With the explosion of advanced image processing in the last 10 years, radiologists have increasingly resembled Renaissance sculptors, stripping images of noise to render cleaner images and clearer diagnoses.But should 3D reconstruction be the role of the radiologist, or is such a responsibility for a physician outdated and inefficient , asked the authors of an article in the June issue of the Journal of Digital Imaging.
“Advanced post-processing describes the manipulation of radiographic images to derive additional qualitative or quantitative data,” explained Krishna Juluru, MD, from Weill Cornell Medical College in New York City. With Moore’s Law predicting a doubling of computing capacity every couple of years, more and more advanced visualizations have become feasible and a mainstay of radiologic interpretation.
But as the images have become more advanced, the processing and reconstruction of those images demands greater skill and specialization. The process itself, argued Reuben Mezrich, MD, PhD, of the University of Maryland School of Medicine in Baltimore, is an iterative process that often requires a radiologist’s knowledge of anatomy and skill in interpretation to accurately reproduce the image.
However, for the segmentation of bones and post-contrast vasculature, 3D visualization can be mostly an automated process to which a radiologist can add little and a technologist would be superfluous, the authors stated.
Several downsides result from the do-it-yourself approach, maintained Juluru. For one, the radiologist may be best suited for the provision of patient care, whereas interfacing with the technology is a task more efficiently completed by a technologist with that particular skillset.
“Time spent in generating advanced visualization output is time lost in reading an additional scan. The majority of this output does not require the radiologist's personal attention to generate,” Juluru said.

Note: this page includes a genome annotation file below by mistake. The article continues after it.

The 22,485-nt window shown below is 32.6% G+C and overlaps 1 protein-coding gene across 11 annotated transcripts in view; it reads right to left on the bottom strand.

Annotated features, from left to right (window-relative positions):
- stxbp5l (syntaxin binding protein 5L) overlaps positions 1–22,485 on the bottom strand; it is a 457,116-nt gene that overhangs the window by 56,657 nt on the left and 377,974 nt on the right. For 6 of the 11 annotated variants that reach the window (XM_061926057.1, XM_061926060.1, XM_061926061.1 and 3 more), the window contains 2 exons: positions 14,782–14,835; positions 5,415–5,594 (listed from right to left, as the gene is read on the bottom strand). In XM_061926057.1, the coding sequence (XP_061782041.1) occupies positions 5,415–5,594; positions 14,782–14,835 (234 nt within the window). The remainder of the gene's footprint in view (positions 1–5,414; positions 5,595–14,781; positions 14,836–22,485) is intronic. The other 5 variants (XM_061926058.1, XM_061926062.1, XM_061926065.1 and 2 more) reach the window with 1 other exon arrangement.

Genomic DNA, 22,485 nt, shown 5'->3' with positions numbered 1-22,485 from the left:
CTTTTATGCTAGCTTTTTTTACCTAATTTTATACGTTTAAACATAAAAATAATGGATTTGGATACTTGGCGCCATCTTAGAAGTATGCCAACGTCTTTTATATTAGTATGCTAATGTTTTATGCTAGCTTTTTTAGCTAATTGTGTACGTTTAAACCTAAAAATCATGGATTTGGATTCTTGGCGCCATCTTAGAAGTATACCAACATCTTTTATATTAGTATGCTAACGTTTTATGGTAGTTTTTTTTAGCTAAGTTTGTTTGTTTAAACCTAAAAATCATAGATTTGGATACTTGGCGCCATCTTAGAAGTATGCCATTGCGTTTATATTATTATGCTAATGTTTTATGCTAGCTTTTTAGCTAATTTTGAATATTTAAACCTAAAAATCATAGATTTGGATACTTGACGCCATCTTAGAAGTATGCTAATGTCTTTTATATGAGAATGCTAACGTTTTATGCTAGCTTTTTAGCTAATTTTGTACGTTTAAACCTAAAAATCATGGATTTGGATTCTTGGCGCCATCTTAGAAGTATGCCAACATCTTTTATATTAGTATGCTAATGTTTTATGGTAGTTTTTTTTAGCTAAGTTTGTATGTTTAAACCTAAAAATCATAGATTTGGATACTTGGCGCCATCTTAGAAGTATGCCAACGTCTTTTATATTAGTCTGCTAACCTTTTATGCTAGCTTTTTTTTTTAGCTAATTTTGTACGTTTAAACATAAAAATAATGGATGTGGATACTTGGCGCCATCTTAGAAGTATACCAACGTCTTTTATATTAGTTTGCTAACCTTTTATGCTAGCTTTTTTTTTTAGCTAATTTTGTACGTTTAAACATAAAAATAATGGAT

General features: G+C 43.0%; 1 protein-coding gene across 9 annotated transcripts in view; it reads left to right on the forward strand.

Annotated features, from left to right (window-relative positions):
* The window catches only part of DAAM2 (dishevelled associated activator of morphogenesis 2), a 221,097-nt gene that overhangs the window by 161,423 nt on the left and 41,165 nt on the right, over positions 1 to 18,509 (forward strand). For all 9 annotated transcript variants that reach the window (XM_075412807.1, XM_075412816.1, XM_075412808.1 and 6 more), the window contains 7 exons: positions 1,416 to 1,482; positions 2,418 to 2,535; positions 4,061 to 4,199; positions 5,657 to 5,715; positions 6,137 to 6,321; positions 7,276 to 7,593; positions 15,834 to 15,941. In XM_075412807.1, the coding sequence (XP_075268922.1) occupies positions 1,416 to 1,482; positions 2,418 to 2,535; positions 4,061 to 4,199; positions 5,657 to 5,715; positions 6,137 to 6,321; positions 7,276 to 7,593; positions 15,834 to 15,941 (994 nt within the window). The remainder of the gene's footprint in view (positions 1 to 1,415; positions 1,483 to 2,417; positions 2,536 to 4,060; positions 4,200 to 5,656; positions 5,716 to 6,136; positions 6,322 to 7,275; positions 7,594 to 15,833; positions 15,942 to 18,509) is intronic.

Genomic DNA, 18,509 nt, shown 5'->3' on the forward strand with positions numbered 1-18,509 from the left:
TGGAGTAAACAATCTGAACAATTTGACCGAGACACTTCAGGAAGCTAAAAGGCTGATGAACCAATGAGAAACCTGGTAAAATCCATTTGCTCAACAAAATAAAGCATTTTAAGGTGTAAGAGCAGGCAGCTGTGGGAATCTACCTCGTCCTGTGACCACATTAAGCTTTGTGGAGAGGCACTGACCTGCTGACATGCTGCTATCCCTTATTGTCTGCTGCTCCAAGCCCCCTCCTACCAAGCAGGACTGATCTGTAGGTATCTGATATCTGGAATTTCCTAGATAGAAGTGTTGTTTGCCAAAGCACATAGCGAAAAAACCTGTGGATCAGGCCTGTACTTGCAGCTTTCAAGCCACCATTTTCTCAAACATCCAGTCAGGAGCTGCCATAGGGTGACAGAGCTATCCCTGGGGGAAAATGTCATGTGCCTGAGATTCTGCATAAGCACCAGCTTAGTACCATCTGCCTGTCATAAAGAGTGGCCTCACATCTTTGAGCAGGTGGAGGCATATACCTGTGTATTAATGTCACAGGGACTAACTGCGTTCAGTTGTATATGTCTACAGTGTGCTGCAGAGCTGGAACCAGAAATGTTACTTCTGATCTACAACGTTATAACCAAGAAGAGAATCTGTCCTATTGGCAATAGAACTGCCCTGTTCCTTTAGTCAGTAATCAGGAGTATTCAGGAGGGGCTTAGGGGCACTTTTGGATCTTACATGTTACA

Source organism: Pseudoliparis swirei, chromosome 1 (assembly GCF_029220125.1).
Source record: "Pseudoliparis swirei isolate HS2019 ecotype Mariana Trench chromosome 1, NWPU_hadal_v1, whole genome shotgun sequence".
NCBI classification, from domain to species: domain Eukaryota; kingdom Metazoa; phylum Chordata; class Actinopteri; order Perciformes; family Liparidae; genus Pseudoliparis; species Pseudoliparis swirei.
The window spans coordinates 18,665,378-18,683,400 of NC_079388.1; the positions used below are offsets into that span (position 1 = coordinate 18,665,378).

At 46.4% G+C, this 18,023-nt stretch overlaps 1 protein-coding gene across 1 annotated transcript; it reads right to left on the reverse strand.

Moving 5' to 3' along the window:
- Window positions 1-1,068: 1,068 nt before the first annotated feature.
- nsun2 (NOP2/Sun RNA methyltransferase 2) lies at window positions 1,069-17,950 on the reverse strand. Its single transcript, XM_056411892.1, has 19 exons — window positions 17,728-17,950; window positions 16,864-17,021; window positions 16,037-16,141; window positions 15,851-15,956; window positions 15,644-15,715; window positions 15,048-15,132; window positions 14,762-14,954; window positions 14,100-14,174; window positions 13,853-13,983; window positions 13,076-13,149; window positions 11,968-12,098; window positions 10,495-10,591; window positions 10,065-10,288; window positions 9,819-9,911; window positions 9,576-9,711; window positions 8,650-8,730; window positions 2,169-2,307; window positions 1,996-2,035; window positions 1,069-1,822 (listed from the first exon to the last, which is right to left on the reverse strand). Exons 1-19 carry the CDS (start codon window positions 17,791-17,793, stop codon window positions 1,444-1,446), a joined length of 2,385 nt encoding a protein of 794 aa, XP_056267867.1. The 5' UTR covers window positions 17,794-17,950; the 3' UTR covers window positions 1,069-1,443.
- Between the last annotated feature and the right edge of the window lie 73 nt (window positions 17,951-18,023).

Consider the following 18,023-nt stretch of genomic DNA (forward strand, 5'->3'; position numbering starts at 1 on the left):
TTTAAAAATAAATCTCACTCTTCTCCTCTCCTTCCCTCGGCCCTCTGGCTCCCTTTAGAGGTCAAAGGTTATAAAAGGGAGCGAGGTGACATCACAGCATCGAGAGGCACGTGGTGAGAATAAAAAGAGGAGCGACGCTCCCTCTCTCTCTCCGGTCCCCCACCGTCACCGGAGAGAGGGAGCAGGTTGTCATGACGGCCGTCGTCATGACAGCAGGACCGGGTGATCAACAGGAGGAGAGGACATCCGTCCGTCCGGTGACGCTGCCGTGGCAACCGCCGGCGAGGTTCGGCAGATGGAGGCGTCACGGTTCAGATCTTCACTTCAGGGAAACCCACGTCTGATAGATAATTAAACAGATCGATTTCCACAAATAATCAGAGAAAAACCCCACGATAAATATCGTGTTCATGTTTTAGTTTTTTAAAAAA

On top of this, as a matter of quality control, consistent and clear images are crucial for providing referring physicians with a standard interpretation they can rely on, much the same as structured reporting. Smaller practices may find a technologist’s processing of 3D images an added encumbrance, but as the size of the group grows, Juluru contended, the need for a technologist to process images becomes more imminent.
“Just as ultrasound technologists are trained to obtain high-quality images for presentation to and interpretation by a radiologist, so too can post-processing technologists be trained, with benefits not only in quality, but also in throughput,” Juluru continued.
In a rebuttal, Mezrich expressed an additional concern: that radiologists would risk losing ground to other specialties if they cease to perform reconstructions. A technologist who renders standardized images could then pass the studies on to specialists who claim enough experience to diagnose the patients themselves.
“If it will be a technologist, or perhaps even the clinician who creates the 3D image, one might ask what the added value of the radiologist is in the interpretation,” Mezrich wrote. Just as reading ultrasound has moved into the hands of urologists, obstetricians and cardiologists, so would radiologists lose turf to other specialties in advanced visualization.
The end result? While the authors agreed that radiologists in smaller groups may find value in processing images themselves, as the technology continues to advance, the decision may come down to individual preference—which arguments hold more sway with each individual practice.